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Plastic makes our lives easier—but it’s also hurting the environment.

Your toothbrush. A bottle of juice. Your headphones or favorite pen. The wrapper on a cereal bar. You probably use or touch plastic dozens of times each day.

You’re not alone. For years, people have sipped from plastic straws and carried groceries in plastic bags without a second thought. But nearly every bit of the plastic we use gets thrown away. In fact, in the time it takes to read this sentence, Americans will have tossed more than 20,000 pounds of plastic. All that waste is causing major problems for the planet.

That’s why people, companies, and even whole cities around the U.S. are working to reduce plastic usage. But will those efforts be enough?

Your toothbrush. A bottle of juice. Your headphones or favorite pen. The wrapper on a cereal bar. You probably use or touch plastic dozens of times each day.

You’re not alone. For years, people have sipped from plastic straws and carried groceries in plastic bags without a second thought. But nearly every bit of the plastic we use gets thrown away. In fact, in the time it takes to read this sentence, Americans will have tossed more than 20,000 pounds of plastic. All that waste is causing major problems for the planet.

That’s why people, companies, and even whole cities around the U.S. are working to reduce plastic usage. But will those efforts be enough?

DIMITAR DILKOFF/AFP Creative/Getty Images (plastic waste lake)

A GLOBAL PROBLEM: Plastic waste covers a lake in Bulgaria, a country in Europe, in 2009.

Making Life Easier

Plastic as we know it was invented in the early 1900s. But for most Americans, it didn’t become a big part of everyday life until the 1950s, when companies began to make household goods with plastic. Disposable plates, cups, utensils, and other items were advertised as a way to save time. Rather than washing dishes, people could simply throw them out after every meal.

Over time, plastic became a low-cost, durable replacement for other materials. Plastic bottles don’t shatter like glass ones, and plastic bags are sturdier than those made of paper.

Today, at least 40 percent of all plastic produced is meant to be used just once, then thrown away. Experts say it’s this single-use plastic that’s creating a crisis, especially in the sea.

Plastic as we know it was invented in the early 1900s. But it didn’t become a big part of everyday life for Americans until the 1950s. That’s when companies began to make household goods with plastic. Disposable plates, cups, utensils, and other items were advertised as a way to save time. People didn’t have to wash the dishes. They could simply throw them out after every meal.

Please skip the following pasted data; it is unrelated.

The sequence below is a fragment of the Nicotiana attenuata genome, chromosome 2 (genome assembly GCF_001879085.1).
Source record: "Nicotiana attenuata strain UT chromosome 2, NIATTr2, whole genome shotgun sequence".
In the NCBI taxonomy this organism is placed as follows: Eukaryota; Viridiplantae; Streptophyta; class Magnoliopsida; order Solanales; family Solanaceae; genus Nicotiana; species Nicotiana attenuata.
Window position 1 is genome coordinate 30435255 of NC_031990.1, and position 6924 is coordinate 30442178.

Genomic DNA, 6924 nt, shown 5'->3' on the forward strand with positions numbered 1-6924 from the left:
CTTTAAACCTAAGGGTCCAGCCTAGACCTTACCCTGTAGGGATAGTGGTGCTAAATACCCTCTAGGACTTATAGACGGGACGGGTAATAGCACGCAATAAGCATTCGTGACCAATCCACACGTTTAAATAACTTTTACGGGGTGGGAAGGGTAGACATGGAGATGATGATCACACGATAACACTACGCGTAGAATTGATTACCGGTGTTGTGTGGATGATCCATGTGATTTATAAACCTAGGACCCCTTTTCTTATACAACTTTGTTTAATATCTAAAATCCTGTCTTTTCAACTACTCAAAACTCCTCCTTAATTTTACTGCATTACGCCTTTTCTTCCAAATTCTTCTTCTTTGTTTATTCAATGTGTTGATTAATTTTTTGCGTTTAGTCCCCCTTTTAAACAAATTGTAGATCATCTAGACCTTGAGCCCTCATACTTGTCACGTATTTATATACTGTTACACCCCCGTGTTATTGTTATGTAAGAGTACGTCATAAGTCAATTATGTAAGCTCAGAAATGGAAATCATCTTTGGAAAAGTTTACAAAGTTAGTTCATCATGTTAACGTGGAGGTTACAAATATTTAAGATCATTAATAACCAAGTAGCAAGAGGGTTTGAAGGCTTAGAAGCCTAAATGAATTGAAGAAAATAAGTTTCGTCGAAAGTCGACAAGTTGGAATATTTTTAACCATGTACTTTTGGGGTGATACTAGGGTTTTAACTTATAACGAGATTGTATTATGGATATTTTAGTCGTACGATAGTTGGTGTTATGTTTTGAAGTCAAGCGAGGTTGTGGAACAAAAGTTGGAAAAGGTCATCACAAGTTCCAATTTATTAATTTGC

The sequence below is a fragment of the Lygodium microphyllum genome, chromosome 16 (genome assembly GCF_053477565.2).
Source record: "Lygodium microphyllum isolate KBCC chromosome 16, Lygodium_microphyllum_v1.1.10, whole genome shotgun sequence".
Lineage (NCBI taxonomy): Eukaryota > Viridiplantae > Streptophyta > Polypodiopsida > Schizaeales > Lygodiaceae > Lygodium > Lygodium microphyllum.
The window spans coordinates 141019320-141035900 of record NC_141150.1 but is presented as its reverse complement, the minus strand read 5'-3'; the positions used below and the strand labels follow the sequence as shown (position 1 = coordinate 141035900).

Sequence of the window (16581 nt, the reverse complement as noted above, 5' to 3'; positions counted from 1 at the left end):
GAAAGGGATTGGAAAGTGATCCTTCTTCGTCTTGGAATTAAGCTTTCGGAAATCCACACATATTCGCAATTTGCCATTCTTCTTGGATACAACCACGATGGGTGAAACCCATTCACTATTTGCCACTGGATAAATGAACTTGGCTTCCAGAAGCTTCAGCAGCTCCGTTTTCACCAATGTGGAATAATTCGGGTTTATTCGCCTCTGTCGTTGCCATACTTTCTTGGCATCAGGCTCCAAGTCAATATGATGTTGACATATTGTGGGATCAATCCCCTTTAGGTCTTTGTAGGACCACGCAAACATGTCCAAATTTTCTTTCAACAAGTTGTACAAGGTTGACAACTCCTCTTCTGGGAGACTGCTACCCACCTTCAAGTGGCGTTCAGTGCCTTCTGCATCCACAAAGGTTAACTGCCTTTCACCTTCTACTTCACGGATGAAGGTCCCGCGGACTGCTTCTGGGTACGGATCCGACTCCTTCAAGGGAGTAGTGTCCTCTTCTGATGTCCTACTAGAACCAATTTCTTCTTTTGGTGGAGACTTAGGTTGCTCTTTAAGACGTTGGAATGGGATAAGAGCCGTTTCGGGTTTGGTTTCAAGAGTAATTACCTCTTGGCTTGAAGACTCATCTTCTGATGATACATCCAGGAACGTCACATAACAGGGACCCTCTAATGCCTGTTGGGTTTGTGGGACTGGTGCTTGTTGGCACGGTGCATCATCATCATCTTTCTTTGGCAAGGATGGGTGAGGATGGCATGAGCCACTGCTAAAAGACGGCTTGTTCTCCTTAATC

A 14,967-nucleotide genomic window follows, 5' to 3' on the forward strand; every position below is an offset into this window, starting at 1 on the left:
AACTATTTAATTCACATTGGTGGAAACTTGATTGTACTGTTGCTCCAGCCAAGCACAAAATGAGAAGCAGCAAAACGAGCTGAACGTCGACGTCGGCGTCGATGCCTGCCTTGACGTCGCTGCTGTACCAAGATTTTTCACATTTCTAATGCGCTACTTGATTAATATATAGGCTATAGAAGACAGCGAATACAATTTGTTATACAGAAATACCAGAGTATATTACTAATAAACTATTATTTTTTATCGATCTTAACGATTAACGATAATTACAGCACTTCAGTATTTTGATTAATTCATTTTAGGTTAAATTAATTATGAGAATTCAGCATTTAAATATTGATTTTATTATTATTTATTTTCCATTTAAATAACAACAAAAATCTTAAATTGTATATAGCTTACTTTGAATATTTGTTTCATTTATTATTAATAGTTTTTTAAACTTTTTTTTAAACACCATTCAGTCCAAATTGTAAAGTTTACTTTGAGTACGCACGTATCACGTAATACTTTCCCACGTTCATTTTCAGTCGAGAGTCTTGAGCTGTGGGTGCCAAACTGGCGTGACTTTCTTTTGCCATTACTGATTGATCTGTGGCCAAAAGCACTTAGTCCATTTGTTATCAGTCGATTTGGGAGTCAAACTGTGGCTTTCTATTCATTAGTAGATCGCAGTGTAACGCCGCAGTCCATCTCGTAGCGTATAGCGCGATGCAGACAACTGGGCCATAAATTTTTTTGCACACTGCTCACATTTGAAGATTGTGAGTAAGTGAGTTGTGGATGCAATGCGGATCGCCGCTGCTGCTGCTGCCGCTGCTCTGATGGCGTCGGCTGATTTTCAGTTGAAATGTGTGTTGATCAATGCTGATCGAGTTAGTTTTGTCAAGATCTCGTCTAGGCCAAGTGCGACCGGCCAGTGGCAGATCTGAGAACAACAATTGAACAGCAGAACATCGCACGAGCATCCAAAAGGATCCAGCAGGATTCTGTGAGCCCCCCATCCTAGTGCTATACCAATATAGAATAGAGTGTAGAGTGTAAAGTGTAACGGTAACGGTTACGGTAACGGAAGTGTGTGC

Over time, plastic became a low-cost, durable replacement for other materials. Plastic bottles don’t shatter like glass ones. Plastic bags are sturdier than those made of paper.

Today, at least 40 percent of all plastic produced is meant to be used just once, then thrown away. Experts say it’s this single-use plastic that’s creating a crisis, especially in the sea. 

Oceans of Plastic

What happens to all the plastic we throw away? Only about 9 percent of it gets recycled. Most of the rest ends up in landfills, where it’s buried under layers of dirt. Experts can only guess how long that plastic takes to decompose, or break down. It may take centuries.

But a lot of plastic trash never makes it to landfills. Instead, it becomes litter on the street. Rain and wind carry plastic bags, bottles, and other debris into storm drains or rivers that flow to the ocean.

When plastic waste ends up in the ocean, the results can be tragic. Last year, a dead sperm whale washed ashore in Spain. Scientists found that it had eaten 64 pounds of plastic trash, including plastic bags, fishing nets, and even a plastic drum.

It’s not just big pieces of plastic that can be dangerous, though. In the ocean, sunlight and waves often break down plastic into much smaller pieces, called microplastics. Even these tiny bits of plastic contain chemicals that can harm the seabirds, turtles, and fish that accidentally swallow them. This can have an impact on the whole food chain.

“It affects not just the individual animals that eat plastic but the animals that eat those animals,” says Matthew Savoca. He is a scientist who studies the effects of plastic on marine life.

What happens to all the plastic we throw away? Only about 9 percent of it gets recycled. Most of the rest ends up in landfills. It gets buried under layers of dirt. Experts can only guess how long that plastic takes to decompose, or break down. It may take centuries.

But a lot of plastic trash never makes it to landfills. Instead, it becomes litter on the street. Rain and wind carry plastic bags, bottles, and other debris into storm drains or rivers that flow to the ocean.

When plastic waste ends up in the ocean, the results can be tragic. Last year, a dead sperm whale washed ashore in Spain. Scientists found that it had eaten 64 pounds of plastic trash. That included plastic bags, fishing nets, and even a plastic drum.